At the heart of the tree-building algorithm is a subalgorithm that splits the samples into two bins by selecting a variable and a value. This splitting algorithm considers each of the features in turn, and for each feature selects the value of that feature that minimizes the *impurity* of the bins. We won't get into the details of how this is calculated (and there's more than one way), except to say that you can consider a bin that contains mostly positive or mostly negative samples more pure than one that contains a mixture. There's a nice visualization of the algorithm in the Visual Introduction to Machine Learning.

In our case, we'd hope that, when the algorithm considers $z$, it would choose to split at $10$. That is, any example whose value of $z$ is less than $10$ goes to into one bin, and any whose value is greater than $10$ goes in the other. It should, in turn, further subdivide the samples assigned to the 'less-than' bin, since we know that some of these are in fact positive.

Binary variables are automatically disadvantaged here, since there is only one way to split the samples: 0s one way, and 1s the other. Low-cardinality categorical variables suffer from the same problem. Another way to look at it: a continuous variable induces an ordering of the samples, and the algorithm can split that ordered list anywhere. A binary variable can only be split in one place, and a categorical variable with $q$ levels can be split in $\frac{2^{q}}{2} - 1$ ways.

An important sidenote: we don't actually have to search all the partitions because there are efficient algorithms for both binary classification and regression that are guaranteed to find the optimal split in linear time — see page 310 of the Elements of Statistical Learning. No such guarantee exists for multinomial classification, but there is a heuristic.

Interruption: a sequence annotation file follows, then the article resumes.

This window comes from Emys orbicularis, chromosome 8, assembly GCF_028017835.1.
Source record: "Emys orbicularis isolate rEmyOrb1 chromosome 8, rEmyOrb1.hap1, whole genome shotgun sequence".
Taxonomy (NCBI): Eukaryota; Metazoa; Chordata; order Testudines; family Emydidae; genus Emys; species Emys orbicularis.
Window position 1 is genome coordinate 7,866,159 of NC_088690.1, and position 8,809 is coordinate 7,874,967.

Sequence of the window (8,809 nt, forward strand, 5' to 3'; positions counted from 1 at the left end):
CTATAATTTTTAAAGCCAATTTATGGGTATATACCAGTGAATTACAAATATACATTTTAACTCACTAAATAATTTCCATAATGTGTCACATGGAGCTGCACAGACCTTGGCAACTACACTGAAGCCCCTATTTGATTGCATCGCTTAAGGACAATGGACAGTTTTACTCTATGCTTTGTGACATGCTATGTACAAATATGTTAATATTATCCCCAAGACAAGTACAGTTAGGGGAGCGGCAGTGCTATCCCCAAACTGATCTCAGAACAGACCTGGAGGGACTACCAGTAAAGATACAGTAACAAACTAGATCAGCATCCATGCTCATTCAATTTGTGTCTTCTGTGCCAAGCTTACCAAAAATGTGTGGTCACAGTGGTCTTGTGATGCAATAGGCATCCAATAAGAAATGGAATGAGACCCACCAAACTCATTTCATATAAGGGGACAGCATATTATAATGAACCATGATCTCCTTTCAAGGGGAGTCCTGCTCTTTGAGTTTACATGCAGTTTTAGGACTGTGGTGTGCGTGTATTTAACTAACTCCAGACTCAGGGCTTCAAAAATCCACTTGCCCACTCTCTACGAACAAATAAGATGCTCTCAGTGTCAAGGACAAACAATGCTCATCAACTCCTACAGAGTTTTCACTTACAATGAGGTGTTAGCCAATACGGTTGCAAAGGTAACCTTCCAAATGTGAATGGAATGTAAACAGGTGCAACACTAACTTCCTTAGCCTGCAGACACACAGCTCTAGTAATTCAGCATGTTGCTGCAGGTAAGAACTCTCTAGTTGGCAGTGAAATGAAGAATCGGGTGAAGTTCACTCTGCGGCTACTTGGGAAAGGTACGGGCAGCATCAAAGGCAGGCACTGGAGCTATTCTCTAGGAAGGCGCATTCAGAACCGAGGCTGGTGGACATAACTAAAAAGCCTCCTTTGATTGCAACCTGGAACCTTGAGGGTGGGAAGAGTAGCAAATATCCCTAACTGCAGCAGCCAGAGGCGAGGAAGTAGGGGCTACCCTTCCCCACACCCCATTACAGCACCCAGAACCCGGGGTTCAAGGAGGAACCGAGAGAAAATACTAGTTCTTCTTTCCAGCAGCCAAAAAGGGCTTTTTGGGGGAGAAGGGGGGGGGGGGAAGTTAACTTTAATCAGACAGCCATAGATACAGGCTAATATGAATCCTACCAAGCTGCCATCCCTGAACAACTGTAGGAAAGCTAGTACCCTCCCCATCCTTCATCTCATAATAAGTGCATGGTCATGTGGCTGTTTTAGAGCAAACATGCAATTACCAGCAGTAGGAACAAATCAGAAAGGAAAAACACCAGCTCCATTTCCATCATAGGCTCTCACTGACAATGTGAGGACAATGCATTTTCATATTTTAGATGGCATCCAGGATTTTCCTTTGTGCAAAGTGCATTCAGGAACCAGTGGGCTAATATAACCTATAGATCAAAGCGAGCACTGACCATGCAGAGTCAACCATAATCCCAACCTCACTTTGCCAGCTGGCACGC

By one-hot encoding a categorical variable, we create many binary variables, and from the splitting algorithm's point of view, they're all independent. This means a categorical variable is already disadvantaged over continuous variables. But there's a further problem: these binary variables are *sparse*. Imagine our categorical variable has 100 levels, each appearing about as often as the others. The best the algorithm can expect to do by splitting on one of its one-hot encoded dummies is to reduce impurity by $\approx 1\%$, since each of the dummies will be 'hot' for around $1\%$ of the samples.

The result of all this is that, if we start by one-hot encoding a high-cardinality variable, the tree building algorithm is unlikely to select one of its dummies as the splitting variable near the root of the tree, instead choosing continuous variables. In datasets like the one we created here, that leads to inferior performance.

In contrast, by considering all of the levels of $c$ at once, H2O's algorithm is able to select $c$ at the very top of the tree.